Robert also no longer has the option to lower his monthly payment by opting into the fixed-rate consolidation repayment plan; he is trapped in IBR.[iv] In fact, Robert will not gain a lower monthly payment by switching to consolidation until his 11th year of repayment, but opting into consolidation at that point means he will have a new consolidation loan with a new 30-year term. Combined with the time he repaid through IBR, his total repayment term would be 41 years with total payments of $416,439 (which is $74,346 in IBR plus $342,093 in consolidation). Furthermore, leaving IBR seems like a bad choice for Robert because he would qualify for loan forgiveness by his 25th year if he remains in IBR, rather than make payments for 41 years. Thus, even though IBR does not provide him with the lowest monthly payments, the lower payments he could make under consolidation provide him with no financial advantage.
Over the next several years, Robert does well at the new firm and gets a series of salary increases. He gets married in his eighth year of repayment, but files his taxes separately from his wife so that their combined income is not used to calculate his payments under IBR. (Robert’s wife has no student loans and earns a salary of $75,000.) By his 10th year of repayment he is earning $93,589 (AGI $79,550), and that year his first child is born. Robert continues to file his federal income taxes separately from his wife, but claims his child as a dependent on his return, thereby increasing the cost-of-living exemption that is factored into his student loan payment under IBR.[v] In year 10 of his repayment, he pays $639 per month under IBR.
In his 11th repayment year, Robert takes a new job with a salary of $120,000 and collects a signing bonus of $20,000 for a combined income of $140,000. Based on his new AGI of $133,000 that year, his monthly payment spikes to $1,298 from $639 the previous year. Had Robert chosen fixed-rate consolidation initially, his payment would be $842 at this point, or $848 under graduated consolidation.
Robert makes his first principal payment on his loans in his 15th year of repayment, having at that point paid off all of the interest he accrued when he was making lower monthly payments in the first 10 years of his repayment. Now that his salary is $134,984 (AGI $114,736), his monthly payment under IBR is $1,032, which means he will pay off his loan at a rapid pace as his income rises steadily each year by 4 percent. In year 20 when he’s earning a salary of $164,228 (AGI $156,017), his IBR payments are capped at $1,440 a month, the 10-year standard repayment rate based on his original loan balance. Because of that cap, he does not quite pay off his loan by his 25th year of repayment even though that year he is earning $199,809 (AGI $189,818). Robert still owes $22,867, but he has paid for 25 years so that amount is forgiven.
In total, Robert pays $297,766 in principal and interest over those 25 years. He would have paid slightly more under fixed-rate consolidation ($303,280), spread out evenly over 30 years, and he would have paid much smaller monthly payments in his later years of repayment than under IBR. But IBR was a good choice in that he was able to lower his monthly payments in his first three years of repayment when he was just starting his law career in exchange for having to make higher payments later on when his income was high—and he was assured of not having to repay past 25 years due to loan forgiveness.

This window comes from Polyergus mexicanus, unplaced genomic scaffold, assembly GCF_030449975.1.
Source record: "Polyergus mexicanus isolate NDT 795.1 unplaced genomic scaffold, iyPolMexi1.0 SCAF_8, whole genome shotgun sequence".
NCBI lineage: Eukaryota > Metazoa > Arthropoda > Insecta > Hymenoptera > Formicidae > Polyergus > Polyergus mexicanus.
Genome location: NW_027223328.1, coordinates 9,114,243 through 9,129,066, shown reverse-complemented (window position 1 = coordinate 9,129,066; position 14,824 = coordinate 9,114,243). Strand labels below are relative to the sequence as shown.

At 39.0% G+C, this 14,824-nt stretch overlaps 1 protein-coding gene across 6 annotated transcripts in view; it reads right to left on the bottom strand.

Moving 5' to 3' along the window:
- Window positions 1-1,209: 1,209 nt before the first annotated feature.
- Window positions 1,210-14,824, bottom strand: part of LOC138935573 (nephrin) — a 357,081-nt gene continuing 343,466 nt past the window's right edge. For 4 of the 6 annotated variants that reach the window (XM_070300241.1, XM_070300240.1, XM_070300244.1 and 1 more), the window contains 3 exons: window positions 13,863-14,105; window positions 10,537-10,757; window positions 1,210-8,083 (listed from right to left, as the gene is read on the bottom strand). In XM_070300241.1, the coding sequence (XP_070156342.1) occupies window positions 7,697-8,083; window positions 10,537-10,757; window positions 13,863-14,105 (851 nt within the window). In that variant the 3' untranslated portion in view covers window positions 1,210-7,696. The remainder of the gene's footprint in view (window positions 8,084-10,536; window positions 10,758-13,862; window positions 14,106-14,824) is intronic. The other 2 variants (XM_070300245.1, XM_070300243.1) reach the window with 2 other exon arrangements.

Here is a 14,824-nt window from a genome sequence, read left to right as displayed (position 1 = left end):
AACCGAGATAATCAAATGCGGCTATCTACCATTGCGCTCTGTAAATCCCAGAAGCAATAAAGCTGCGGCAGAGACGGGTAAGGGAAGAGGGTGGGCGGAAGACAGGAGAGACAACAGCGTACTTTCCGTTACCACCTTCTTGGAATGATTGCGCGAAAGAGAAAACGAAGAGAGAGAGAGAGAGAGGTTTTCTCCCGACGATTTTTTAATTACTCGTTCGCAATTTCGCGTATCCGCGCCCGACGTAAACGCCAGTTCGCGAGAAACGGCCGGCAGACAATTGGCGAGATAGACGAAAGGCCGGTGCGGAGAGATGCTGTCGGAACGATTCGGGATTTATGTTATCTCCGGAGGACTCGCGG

Robert’s Law School Loans: New IBR
Under New IBR, Robert receives a significant windfall benefit compared with Old IBR and any other repayment option available to him. Even though Robert is earning what many would consider a good income in his early years of repayment, New IBR cuts his payments by about $175 compared with Old IBR. When his income is higher, the reduction is even greater. For example, when he earns $100,000 (AGI $85,000) in his fifth year of repayment, New IBR allows him to pay $277 less per month than he would under the Old IBR plan. The more his income goes up, the more New IBR reduces his payment compared to Old IBR.
Lower monthly payments cause Robert’s loans to negatively amortize at a rapid rate. He is paying off less than half of the interest his loan accrues each month in his first four years under New IBR, such that by the end of his fifth year in repayment his balance has ballooned to $143,501 on an initial balance of $121,974. At the end of year 10, Robert’s loan balance will reach $162,366. Yet during this time, Robert has been earning what many would consider a high salary and could have afforded higher payments—but Robert has little financial incentive to make higher payments on his loans than is required. Between years five and 10 of his repayment plan, his salary averages more than $88,000. Even so, the ballooning loan balance is not of any concern to Robert, nor should it be. With loan forgiveness after 20 years of payments, unpaid interest is of little consequence to him.